A “race gene” is a gene that is present in every member of one race and only members of that race. Such genes do not exist and some people think that the non-existence of race genes shows that races don’t exist either. Obviously though, this has nothing to do with the notion of race that I am advancing here. Races differ in gene frequencies, but that doesn’t imply that “race genes” exist.

(By the way, I don’t know of any race realist in history that founded their concept of race on race genes. Prior to the 20th century, races were almost always defined by where your ancestors came from and what your hair, face, skull, skin color, and general anatomy, looked like (Hamilton 2008). In the 20th century, race continued to be tied to ancestry, but the traits scientists used to infer ancestry changed from observable physical traits to gene frequencies (Ayala 1985) (Reardon 2005 Chapter 2))

Races Cannot Be Important Because We All Share 99% of Our DNA

Following the human genome project, many people heard that we share 99.9% of our DNA, and so there just isn’t enough genetic variation among humans to cause significant differences.

First, we don’t share 99.9% of our DNA. The human genome project researchers that made that claim have sense retracted it (Levy et al. 2007) . But we do probably share around 99% of our DNA. That said, we also share 95-98% of our DNA with Chimps and, yet, there are some pretty big differences between us and chimps (Varki and Altheide 2009).

The reason that a small percentage difference in DNA can lead to big differences is simple: a small percentage of a huge number can still be big, and genomes are huge. The human genome is made up of 3 billion nucleotide base pairs. If you compare two people’s genomes, these base pairs won’t match up roughly 0.5% of the time (Levy et al. 2007). 0.5% of 3 billion is 15 million base pairs. To put that in perspective, the difference between someone with and without the disease sickle cell anemia is a single base pair (SNPedia).

In fact, the human species has as much or more total genetic variation than many other species of animals:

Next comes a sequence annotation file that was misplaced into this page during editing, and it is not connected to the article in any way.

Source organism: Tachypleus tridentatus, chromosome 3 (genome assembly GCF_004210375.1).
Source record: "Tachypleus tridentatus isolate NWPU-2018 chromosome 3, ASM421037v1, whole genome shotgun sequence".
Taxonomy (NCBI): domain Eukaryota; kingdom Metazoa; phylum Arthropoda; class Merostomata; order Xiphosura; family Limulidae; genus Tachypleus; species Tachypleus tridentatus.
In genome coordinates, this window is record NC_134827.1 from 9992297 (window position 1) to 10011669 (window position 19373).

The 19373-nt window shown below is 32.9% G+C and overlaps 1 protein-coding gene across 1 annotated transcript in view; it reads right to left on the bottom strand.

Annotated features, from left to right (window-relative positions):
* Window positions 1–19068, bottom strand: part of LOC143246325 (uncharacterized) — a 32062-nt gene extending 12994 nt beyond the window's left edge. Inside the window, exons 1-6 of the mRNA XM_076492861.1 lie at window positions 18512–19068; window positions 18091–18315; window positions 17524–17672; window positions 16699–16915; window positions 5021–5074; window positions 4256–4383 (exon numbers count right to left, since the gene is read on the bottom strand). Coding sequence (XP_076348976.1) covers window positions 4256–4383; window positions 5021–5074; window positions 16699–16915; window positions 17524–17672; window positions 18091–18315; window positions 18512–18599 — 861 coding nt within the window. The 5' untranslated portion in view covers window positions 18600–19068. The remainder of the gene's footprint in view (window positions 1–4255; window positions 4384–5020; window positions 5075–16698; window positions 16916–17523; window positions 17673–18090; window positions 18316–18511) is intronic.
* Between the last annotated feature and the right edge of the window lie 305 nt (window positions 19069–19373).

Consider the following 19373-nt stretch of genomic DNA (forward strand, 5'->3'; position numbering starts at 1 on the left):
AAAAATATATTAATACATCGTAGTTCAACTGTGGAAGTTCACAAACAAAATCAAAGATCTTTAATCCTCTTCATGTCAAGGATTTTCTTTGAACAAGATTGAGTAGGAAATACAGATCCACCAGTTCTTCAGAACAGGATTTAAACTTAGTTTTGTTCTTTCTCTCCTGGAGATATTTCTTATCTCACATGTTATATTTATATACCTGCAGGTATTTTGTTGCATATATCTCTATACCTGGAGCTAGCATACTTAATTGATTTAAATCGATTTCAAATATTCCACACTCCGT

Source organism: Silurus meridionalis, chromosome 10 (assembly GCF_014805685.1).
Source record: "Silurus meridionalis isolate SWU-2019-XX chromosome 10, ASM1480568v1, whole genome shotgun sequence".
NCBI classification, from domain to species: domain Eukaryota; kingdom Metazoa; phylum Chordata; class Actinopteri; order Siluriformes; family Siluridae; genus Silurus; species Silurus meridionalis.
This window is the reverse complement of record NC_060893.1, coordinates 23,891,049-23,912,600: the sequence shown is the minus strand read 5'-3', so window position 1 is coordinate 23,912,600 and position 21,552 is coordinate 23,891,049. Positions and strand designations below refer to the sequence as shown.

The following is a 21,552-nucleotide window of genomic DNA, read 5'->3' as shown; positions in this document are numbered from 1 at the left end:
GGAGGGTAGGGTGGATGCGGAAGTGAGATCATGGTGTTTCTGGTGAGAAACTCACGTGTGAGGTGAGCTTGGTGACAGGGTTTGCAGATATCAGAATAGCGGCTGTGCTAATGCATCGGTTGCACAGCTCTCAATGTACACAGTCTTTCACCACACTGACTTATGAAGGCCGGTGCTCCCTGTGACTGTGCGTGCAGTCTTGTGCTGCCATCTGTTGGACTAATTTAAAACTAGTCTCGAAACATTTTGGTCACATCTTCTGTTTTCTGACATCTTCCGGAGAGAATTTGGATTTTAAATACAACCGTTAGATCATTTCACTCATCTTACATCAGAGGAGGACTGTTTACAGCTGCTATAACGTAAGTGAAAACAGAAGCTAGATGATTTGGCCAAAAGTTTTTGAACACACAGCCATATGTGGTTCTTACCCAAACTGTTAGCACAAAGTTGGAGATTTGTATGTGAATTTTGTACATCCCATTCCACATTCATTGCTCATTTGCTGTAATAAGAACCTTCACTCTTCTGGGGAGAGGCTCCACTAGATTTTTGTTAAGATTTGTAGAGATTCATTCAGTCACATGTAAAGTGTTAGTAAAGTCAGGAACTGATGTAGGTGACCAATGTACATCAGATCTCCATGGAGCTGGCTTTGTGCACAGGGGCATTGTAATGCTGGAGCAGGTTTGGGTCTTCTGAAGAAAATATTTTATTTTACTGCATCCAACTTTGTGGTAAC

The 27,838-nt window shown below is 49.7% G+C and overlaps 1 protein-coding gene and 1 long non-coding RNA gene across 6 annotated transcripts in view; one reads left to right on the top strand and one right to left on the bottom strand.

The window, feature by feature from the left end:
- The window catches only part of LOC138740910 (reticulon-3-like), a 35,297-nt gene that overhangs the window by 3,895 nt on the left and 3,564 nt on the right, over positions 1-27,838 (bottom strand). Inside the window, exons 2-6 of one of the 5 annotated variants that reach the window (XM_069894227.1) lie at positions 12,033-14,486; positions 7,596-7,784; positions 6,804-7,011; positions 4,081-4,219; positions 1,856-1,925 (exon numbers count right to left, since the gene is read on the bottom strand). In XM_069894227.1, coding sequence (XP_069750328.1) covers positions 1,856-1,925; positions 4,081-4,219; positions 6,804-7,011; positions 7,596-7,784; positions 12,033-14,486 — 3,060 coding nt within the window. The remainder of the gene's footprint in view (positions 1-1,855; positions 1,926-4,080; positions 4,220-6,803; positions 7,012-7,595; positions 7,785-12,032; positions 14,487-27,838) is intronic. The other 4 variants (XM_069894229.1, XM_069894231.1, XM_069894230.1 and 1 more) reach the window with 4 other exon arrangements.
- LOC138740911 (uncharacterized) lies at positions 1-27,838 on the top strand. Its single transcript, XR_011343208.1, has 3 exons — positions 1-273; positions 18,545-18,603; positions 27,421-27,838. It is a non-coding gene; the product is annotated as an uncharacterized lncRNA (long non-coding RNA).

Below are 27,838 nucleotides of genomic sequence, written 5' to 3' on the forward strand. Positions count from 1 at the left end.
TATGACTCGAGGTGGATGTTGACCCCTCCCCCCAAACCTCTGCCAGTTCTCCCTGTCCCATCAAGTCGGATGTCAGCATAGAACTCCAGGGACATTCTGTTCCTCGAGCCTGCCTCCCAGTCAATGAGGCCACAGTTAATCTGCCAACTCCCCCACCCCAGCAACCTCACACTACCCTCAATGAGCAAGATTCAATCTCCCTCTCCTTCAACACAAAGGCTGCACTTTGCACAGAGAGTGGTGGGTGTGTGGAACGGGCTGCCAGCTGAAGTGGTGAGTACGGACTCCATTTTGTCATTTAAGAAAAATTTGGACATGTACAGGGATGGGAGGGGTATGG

Heterozygosity

Source: Woodley (2009)

(“Heterozygosity” is the probability that two individuals will have different gene variants for the same gene. This is different than the 99.5% number which refers to base pairs, which are the building blocks of genes.)

Human Races Are Not Genetically Distinct Enough

You may have heard that there is more genetic variation within races than between and, so, races must not be very biologically important. The first thing to say about this is that human races are on par with subspecies in other species in terms of how much genetic variation is within and between them.

Variation version

Sources: Jackson et al. 2014Lorenzen et al. 2008Pierpaoli (2003)Lorenzen et al. (2007)Jordana 2003Hofft et al. 2000Schwartz et al 2002Williams (2004), and Elhaik (2012).
Secondly, we’ve already seen that the genetic differences are sufficient to allow near perfect prediction of a person’s race based on their genome.

Thirdly, the average genetic difference between members of separate races is larger than average, and we’ve already seen that the average genetic difference between people is, potentially, very significant (Witherspoon et al. 2007).

There Hasn’t Been Enough Time for Races to Evolve Differences

From an evolutionary perspective, the question isn’t how long two populations have been separated but, rather, how large the genetic differences between them are. And, as we’ve already seen, the genetic difference between races is comparable to subspecies in other animals. How quickly these differences arose is irrelevant.  But this argument is flawed on even simpler grounds: the time that the races have been separated is equal to or larger than the amount of time it took subspecies, or even species, to evolve in other animals:

Comparison

Sources: Lindqvist et al. (2010), Wilson et al. (2011), Mikko and Andersson (1995), Lou et al. (2004), Peters et al. (2005), and Brammah et al. (2010)

Human Variation is Continuous not Racial

Some people say that human genetic variation tends to change slowly and as a function of geography. For instance, as you move further from the equator skin color tends to become lighter. The point that race deniers are making is that this gradual change in variation doesn’t have any “hard lines” that demarcate one race from another. Instead, races blend into one another and the genetic distance between populations is basically just a function of their geographic distance.

There are three things to say about this. First, scientists often group continuous variation into discrete categories. Consider, for instance:

  • Medical researchers break continuous blood pressure variation into discrete categories such as “high” and “low”.
  • Physicists group continuous variation across the color spectrum into discrete colors such as “blue” and “green”.
  • Social scientists break continuous variation in income into discrete categories such as “poor” and “rich”.

Secondly, this is typical in biology. Zoologists even have a word for situations in which subspecies are connected by intermediate populations: “Intergradation”.